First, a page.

As the momentum behind stablecoins gathers pace, the governor of the Bank of England has warned that regulators around the world must move early to set standards that reduce risks and foster innovation.
With the Facebook-led Libra project grabbing headlines, regulators around the world have been scrambling to coordinate their response to a phenomenon that has financial stability implications.
Speaking at a Brookings Institution event, BofE governor Andrew Bailey stressed that if stablecoins are to be widely used as a means of payment "they must have equivalent standards to those that are in place today for other forms of payment types and the forms of money transferred through them".
Specifically, Bailey raised concerns that some stablecoin proposals do not include a legal claim for coinholders, while other propose backing in instruments that may have material risk but do not have the protections of other options.
"While this might be acceptable for speculative investment purposes, it would not be for payments widely relied upon by households and businesses. Stablecoins need to offer coin holders a robust claim, with supporting mechanisms and protections to ensure they can be redeemed at any time 1-to-1 into fiat currency," said Bailey.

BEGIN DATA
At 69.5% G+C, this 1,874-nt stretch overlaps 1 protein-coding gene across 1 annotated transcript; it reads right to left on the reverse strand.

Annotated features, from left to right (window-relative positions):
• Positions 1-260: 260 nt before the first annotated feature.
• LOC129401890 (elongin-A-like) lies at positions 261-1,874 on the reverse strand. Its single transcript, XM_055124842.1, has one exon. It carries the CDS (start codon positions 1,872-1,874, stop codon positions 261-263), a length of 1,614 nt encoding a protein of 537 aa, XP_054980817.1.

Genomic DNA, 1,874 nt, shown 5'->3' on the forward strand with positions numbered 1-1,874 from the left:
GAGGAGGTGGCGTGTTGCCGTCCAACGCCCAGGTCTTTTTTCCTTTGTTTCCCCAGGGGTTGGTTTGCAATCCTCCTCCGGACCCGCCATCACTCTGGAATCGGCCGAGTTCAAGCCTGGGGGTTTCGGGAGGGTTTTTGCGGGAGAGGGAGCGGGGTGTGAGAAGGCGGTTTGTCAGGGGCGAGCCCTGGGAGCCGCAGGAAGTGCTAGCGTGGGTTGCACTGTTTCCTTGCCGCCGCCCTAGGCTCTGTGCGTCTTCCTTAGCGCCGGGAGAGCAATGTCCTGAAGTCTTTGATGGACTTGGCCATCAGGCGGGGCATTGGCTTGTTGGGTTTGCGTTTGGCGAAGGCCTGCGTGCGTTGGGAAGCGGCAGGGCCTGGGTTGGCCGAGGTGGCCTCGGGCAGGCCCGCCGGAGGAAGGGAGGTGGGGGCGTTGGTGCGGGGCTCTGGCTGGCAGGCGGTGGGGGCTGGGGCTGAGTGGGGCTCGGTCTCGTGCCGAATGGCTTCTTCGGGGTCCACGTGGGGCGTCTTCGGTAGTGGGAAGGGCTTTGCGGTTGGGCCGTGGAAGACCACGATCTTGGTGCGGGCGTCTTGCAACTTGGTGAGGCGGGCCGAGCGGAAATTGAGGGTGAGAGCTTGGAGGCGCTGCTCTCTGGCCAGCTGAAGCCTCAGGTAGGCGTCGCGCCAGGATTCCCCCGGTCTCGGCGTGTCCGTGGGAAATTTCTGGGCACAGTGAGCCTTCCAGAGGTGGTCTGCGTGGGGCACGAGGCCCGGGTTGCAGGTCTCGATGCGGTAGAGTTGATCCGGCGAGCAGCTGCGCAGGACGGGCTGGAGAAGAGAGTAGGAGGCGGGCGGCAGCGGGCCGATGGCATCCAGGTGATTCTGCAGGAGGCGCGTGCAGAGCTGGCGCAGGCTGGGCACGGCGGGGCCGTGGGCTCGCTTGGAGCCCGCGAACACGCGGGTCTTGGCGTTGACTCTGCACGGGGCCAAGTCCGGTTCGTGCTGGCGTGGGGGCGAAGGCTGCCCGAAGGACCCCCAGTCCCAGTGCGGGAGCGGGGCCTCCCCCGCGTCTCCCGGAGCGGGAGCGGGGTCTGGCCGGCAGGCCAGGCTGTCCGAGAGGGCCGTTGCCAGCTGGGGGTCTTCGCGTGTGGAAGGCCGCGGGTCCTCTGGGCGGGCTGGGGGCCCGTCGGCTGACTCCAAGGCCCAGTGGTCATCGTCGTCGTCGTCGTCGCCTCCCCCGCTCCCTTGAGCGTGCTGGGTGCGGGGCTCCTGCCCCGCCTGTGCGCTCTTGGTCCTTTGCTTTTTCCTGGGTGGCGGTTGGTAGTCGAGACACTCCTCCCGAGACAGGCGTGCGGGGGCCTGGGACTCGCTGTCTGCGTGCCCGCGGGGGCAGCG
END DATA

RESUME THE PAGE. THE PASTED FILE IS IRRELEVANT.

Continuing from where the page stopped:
For global stablecoins, the regulatory response must be grounded in internationally-agreed standards, said Bailey, noting the work currently being done by the G7 and Financial Stability Board.
The governor also warned that "we will strongly consider the need for an entity to be incorporated in the UK" for any sterling retail stablecoin wanting to operate at scale in the country. This could impact Libra, which has said its payment system will support single-currency stablecoins - possibly including sterling - in addition to a multi-currency token.
Elsewhere, Bailey said that stablecoins and central bank digital currencies are "not necessarily mutually exclusive" but offered little on plans for a CBDC other than that the bank is "exploring these issues".E-money regulation
In his speech, the governor also hinted at possible future changes to the regulation of e-money. Bailey noted that under EMD2 and PSD2, e-money does not have a direct link to fiat money and that the safeguarding regime does not have all the features of deposit protection.
"This means that if a firm failed, holders of its ‘money’ would be forced to pursue any recovery through a corporate insolvency procedure, which would neither be quick nor guarantee their funds back."
In a Q&A after his speech, Bailey speculated that the reason for the relaxed regulatory approach was a desire to promote innovation and a belief that e-money would be a "relatively small thing".
However, if it takes off sufficiently and becomes sufficiently systemic, there may be a need to reevaluate - particularity, says Bailey, because the public probably does not understand the difference in protections.
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